Another Obstacle for Corzine in Uphill Reelection Fight
The arrests of a number of New Jersey politicians late last week in connection with a money laundering and bribery scandal makes what was already a tough reelection fight this fall for Gov. Jon S. Corzine (D) even more difficult.
The sting, in which 44 people were arrested, including two state assemblymen and three mayors, also led to the resignation of Joseph V. Doria Jr., who served as the head of Corzine's Department of Community Affairs. Doria's home was raided, but he was not arrested.
Corzine, already embattled in his reelection bid this fall thanks to voter discontent with the economy among other things, immediately sought to distance himself from the corruption scandal -- naming state Sen. Loretta Weinberg as his running mate Saturday and touting her reputation as the "conscience of the legislature."
Spokeswoman Elisabeth Smith added that Corzine had "implemented the most stringent ethics reforms in New Jersey history over the last three years."
For many Democratic operatives, however, the corruption scandal was not so easily dismissed.
One senior Democratic strategist who has worked extensively in the state called the sting a "tipping point" for voters who have been "looking for an excuse to vote against business as usual for years but didn't have an acceptable alternative."
Former U.S attorney Chris Christie (R) would seem to fill that void, having spent much of the campaign touting his law-and-order credentials -- a message that dovetails nicely with the current corruption case.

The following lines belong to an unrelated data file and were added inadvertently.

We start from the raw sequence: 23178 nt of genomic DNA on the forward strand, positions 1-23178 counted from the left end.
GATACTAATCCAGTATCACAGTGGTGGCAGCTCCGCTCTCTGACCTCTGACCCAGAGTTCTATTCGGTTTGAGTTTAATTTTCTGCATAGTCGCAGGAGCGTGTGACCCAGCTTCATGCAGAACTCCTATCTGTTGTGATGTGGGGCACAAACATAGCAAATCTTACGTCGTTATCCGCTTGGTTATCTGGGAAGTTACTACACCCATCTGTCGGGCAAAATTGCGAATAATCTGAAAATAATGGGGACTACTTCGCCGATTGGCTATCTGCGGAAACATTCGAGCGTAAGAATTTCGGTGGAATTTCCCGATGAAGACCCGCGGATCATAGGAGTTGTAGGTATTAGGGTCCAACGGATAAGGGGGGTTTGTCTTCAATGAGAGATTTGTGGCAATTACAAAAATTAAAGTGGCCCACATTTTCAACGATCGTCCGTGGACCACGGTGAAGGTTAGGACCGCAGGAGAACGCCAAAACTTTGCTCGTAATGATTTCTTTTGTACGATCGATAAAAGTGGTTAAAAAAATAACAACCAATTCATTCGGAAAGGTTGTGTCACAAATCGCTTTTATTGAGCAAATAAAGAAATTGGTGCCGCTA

Christie released a television ad Friday that begins: "As U.S. attorney, I put corrupt public officials in jail -- Republicans and Democrats."
Polling done before the sting operation showed Christie with a steady double-digit lead despite Corzine's heavy spending -- a former Goldman Sachs executive, the governor has considerable wealth -- and attacks on Christie's ethics.
"His clearest route to victory had been to spend tens of millions making clear he'd cleaned up Trenton and bloodying Christie with accusations of graft and corruption," said one Democratic operative with long ties to New Jersey. "Now, a member of his cabinet and mayors he needs for turnout are caught up in a huge corruption ring, so he can't run on ethics reform. So now what's his road map to victory?"
The Democratic Edge
The last month has been kind to Senate Republicans.
Top-tier candidates in Illinois and New Hampshire have decided to run on the Republican side, and primaries have gotten clearer -- or at least less messy -- in Missouri and Florida.